Yes. An employment agency is any person or business that charges a fee to find a job. The law requires all employment agencies to be licensed by:
- New York City Department of Consumer Affairs, in New York City
- New York State Commissioner of Labor, in the rest of the state
Employment agencies are required to prominently display their license.
Yes. The agency is only allowed to charge or accept a fee (or anything else) to a job applicant both:
- in accordance with a written contract — except for Class A or Class A1 workers
- after the agency refers the applicant to an opportunity that results in the person being hired
The agency must give the applicant a copy of the contract, and is not allowed to charge just to register an applicant. For Class A or Class A1 workers only, the agency is allowed to require a deposit or advance fee, but it must return that deposit or advance fee immediately on demand if the job applicant has not yet found a job, and must refund any excess above the maximum legal fee immediately when a job is found. The agency must give the job applicant a receipt for any fee, deposit or other payment.
|If the job is as a:||Then the maximum fee allowed is:|
|"Class A" - domestic, household employee, unskilled or untrained manual worker||10% of the first full month’s wages if no meals or lodging are provided (12%, 14% or 18% if the employer provides one meal, two meals or three meals and lodging each day)|
|“Class A1” – non-professional trained or skilled industrial worker or mechanic||one week’s wages, if the job is for at least ten weeks; otherwise, 10% of the wages actually received|
|“Class B” – most other jobs, except theatrical and nursing jobs which have special rules||a sliding scale, depending on the wage – 25% of the first full month’s wages if those are less than $750, up to 60% of the first full month’s wages if those are more than $1650|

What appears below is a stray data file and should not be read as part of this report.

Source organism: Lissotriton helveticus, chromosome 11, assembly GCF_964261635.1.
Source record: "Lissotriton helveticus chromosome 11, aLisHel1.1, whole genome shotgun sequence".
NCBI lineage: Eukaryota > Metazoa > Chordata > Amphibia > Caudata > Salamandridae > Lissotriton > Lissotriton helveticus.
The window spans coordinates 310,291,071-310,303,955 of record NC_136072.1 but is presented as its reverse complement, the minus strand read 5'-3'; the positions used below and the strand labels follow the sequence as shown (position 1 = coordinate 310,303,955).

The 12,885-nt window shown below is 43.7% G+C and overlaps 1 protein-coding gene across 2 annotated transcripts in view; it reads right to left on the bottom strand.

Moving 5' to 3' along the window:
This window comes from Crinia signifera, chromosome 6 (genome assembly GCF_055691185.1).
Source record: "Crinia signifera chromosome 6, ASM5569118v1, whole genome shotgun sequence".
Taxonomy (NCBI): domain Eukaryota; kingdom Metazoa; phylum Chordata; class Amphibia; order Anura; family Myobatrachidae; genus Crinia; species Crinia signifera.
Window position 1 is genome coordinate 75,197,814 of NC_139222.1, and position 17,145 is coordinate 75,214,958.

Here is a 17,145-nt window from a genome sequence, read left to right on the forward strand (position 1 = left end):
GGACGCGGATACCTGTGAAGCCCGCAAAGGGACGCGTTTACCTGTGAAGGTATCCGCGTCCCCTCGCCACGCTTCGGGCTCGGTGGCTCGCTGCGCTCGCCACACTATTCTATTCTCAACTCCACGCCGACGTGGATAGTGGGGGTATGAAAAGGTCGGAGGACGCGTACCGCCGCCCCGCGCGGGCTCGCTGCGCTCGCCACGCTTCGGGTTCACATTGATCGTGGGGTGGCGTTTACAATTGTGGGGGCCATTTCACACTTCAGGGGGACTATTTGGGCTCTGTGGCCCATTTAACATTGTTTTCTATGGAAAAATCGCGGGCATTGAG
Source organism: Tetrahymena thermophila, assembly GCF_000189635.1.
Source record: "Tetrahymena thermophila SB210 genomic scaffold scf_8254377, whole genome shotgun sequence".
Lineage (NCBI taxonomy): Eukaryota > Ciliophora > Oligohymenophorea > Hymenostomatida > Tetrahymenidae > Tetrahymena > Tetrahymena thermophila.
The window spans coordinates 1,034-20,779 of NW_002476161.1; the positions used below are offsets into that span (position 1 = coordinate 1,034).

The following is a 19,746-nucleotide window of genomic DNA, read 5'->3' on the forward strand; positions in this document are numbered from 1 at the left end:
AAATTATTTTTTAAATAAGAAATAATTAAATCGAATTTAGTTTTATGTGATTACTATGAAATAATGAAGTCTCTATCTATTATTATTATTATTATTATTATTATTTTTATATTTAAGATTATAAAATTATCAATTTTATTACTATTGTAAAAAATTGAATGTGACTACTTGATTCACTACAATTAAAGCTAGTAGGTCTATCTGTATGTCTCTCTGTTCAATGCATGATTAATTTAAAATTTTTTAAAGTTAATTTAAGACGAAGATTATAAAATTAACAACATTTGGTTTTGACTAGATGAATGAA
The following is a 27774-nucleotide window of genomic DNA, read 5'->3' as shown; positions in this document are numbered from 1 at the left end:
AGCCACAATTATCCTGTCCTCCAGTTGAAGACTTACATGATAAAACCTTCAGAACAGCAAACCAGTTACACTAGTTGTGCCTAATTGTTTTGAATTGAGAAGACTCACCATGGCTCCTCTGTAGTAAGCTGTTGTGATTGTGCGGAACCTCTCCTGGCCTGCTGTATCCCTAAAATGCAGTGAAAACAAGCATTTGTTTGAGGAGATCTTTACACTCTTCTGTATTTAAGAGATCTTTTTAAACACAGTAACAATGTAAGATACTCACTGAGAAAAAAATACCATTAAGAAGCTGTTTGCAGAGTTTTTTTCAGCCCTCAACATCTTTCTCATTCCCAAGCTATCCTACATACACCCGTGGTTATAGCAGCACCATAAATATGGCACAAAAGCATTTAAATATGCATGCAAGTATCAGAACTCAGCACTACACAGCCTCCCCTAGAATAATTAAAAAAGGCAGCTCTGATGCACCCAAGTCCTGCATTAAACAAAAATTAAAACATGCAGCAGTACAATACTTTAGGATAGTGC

Yes. Employment agencies must provide applicants with a receipt for any fee or deposit. The receipt must be signed by the person who received the payment, and must show:
- the name of the applicant
- the name and address of the employment agency
- the date and amount of the fee or deposit
- the purpose of the fee or deposit
Yes. Employment agencies must provide applicants with a copy of any contract entered between the employment agency and the applicant.
Yes. It is illegal for an employment agency to refer an applicant to a job that the agency knows, or reasonably should have known, pays less than the minimum wage or is violating other state or federal wage or child labor laws, including overtime laws.
Yes. The New York State Human Rights Law applies to employment agencies and prohibits discrimination based on age, race, religion, national origin, sexual orientation, military status, sex, disability, or marital status. For more information about the law visit the Division of Human Rights.